Sailsetter: thank you for your contributions and your suggestions! Now me, I don't feel strongly about the difference. Part of the philosphy if WikiTravel is that it seeks to be usable offline, as a print-out. In that case the link is useless, and the address and phone number are more important. Thus they come first. But you could also argue that on-line use matters too. (Shrug.) One thing to note is that some listings are entered with the "eat" and "sleep" entities, so we could move the placement of the link for those listings with a single edit. [Editorial changes: Corrected formatting of second example above. Promoted this section to level 2 header ("==").] JimDeLaHunt 15:25, 20 March 2008 (EDT)

English-language sites[edit]

I question the following policy:

Some sites have a main page in a non-English language with a cryptic link to an English page, such as This might not be a permanent link, so it is better to use the URL of the main page and let Wikitravel users find the current link to the English version.

I've used a lot of sites with such links, sometimes for years, and I've never seen such a link disappear. My personal bookmarks contain a lot of links directly to such pages, and I've never had a problem. On the other hand, the frequent clicking on a link in Wikitravel to a non-English page, on which I have to then search for the English link, is a continual irritant and I think puts people off. Is there really such a problem with these English links that it justifies not linking to them? Sailsetter 12:00, 17 March 2008 (EDT)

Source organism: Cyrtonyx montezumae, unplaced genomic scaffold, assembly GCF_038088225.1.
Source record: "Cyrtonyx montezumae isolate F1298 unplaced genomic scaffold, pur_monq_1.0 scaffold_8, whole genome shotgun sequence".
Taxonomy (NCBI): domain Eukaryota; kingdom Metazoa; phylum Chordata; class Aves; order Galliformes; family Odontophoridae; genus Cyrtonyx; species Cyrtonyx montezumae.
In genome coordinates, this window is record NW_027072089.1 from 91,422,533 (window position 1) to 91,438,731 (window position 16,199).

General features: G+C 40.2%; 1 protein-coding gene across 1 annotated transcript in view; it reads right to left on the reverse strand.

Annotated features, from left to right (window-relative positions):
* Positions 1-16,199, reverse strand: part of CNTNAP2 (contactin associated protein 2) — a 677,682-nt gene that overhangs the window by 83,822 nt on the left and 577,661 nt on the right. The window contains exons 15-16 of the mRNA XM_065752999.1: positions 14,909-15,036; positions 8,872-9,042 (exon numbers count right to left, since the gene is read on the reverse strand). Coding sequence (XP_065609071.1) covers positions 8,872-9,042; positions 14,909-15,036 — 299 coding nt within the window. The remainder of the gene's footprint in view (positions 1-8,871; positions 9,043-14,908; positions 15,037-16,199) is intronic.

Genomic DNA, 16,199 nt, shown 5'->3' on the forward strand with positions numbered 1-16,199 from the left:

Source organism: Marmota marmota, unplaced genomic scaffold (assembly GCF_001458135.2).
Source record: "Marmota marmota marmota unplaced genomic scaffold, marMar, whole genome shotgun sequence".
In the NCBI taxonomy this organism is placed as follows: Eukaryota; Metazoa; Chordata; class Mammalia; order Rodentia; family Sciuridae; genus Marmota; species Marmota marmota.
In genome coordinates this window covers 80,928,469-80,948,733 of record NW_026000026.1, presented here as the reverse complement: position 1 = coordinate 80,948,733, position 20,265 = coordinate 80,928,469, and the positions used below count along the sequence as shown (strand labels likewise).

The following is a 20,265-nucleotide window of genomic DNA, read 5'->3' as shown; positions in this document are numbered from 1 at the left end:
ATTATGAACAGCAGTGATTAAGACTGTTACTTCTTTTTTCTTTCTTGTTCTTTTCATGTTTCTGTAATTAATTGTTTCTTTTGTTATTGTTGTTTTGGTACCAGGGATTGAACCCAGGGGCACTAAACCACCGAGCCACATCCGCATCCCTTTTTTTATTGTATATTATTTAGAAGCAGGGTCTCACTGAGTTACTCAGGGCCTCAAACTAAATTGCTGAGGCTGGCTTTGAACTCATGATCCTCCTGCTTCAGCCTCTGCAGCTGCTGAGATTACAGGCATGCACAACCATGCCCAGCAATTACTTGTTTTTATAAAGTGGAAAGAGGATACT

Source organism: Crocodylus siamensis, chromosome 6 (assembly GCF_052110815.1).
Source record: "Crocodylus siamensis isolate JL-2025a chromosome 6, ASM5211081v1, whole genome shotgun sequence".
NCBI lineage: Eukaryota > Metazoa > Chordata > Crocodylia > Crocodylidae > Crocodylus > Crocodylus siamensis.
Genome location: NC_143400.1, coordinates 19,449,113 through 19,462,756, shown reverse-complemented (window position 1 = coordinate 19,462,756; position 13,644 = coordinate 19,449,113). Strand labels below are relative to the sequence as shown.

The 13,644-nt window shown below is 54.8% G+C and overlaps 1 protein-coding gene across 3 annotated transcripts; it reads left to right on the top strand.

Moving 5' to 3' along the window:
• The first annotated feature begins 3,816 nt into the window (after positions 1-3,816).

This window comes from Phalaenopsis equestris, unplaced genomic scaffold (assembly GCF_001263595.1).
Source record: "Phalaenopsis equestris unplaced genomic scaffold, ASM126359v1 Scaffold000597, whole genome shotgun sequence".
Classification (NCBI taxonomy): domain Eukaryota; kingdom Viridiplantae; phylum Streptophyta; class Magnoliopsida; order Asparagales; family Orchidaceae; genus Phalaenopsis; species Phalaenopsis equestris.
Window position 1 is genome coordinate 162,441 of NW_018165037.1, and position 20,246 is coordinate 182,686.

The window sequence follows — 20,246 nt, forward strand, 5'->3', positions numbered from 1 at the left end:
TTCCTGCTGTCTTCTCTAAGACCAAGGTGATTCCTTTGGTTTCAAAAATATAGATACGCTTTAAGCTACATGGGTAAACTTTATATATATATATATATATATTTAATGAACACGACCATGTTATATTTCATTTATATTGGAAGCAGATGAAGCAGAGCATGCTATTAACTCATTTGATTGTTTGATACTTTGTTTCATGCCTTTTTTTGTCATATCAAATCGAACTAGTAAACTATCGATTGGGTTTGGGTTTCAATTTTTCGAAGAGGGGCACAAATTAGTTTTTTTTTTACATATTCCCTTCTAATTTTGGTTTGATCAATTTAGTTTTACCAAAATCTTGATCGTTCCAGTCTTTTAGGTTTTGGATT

Another problem with the policy as stated is that it distiguishes "good" links to English pages from "bad" ones, but it's not clear from the examples how to tell the difference, even to me, and I'm fairly knowledgeable about such things. Some links from non-English to English language pages that I've used involve very long and cumbersome URLs, but they've always worked fine and seem perfectly 'good' to me. Many contributors, I think, are going to be confused by this. And I note that very often contributions link to the non-English version of the page even when there is a perfectly 'good' simple URL. Sailsetter 13:50, 17 March 2008 (EDT)

In my experience at least Japanese sites have a terrible habits of breaking all their links every half year or so. That said, I don't think this is a huge problem either way: it's usually pretty easy to find the "English" link from the main page, and conversely, if the direct link breaks it's not too hard to head back to the root page. Jpatokal 03:52, 18 March 2008 (EDT)
Well maybe other people can weigh in on this: do other people find that links from non-English to English external pages are unreliable? And are they irritated by clicking on a Wikitravel link and finding themselves staring at a language they can't read? And does is the irritation a bigger or smaller problem than the unreliability? Sailsetter 09:52, 19 March 2008 (EDT)

Travel agents[edit]